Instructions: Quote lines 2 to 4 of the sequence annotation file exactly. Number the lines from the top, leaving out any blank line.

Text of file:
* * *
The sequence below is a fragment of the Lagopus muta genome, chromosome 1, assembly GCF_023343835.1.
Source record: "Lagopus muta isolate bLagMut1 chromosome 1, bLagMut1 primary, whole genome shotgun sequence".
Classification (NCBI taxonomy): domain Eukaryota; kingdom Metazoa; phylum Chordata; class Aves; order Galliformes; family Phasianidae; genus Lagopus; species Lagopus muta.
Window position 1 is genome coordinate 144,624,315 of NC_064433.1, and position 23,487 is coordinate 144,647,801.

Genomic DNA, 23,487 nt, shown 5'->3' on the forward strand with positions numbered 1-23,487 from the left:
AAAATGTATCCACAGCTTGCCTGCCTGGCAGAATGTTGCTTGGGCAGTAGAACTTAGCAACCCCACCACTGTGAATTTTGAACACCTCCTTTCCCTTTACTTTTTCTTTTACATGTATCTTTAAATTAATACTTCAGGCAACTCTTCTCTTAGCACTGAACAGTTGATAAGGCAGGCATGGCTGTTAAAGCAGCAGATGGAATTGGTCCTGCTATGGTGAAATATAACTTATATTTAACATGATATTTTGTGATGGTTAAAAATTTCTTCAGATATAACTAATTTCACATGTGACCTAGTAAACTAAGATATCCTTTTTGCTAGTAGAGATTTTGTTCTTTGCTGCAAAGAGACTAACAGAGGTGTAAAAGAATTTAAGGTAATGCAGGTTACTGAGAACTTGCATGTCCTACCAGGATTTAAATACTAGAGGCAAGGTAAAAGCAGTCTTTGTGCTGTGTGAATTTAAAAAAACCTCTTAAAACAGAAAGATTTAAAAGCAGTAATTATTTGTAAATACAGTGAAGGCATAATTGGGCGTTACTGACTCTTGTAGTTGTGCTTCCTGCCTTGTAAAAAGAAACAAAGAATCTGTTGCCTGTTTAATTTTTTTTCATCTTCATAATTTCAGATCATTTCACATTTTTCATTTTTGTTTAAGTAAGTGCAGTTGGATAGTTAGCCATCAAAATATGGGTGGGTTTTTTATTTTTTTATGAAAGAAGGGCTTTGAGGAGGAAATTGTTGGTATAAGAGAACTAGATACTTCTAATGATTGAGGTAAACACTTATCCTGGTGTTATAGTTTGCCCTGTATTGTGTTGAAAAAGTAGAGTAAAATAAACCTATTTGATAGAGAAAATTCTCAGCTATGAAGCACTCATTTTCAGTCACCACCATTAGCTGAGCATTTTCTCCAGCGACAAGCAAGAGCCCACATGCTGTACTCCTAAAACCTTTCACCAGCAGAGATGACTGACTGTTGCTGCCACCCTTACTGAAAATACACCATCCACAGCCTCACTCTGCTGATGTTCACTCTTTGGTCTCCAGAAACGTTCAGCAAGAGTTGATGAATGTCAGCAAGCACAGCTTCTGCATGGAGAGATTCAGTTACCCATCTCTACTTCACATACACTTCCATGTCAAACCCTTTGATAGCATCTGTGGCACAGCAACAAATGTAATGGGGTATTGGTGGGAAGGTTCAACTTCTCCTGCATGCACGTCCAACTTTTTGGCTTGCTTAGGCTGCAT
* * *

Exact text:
Source record: "Lagopus muta isolate bLagMut1 chromosome 1, bLagMut1 primary, whole genome shotgun sequence".
Classification (NCBI taxonomy): domain Eukaryota; kingdom Metazoa; phylum Chordata; class Aves; order Galliformes; family Phasianidae; genus Lagopus; species Lagopus muta.
Window position 1 is genome coordinate 144,624,315 of NC_064433.1, and position 23,487 is coordinate 144,647,801.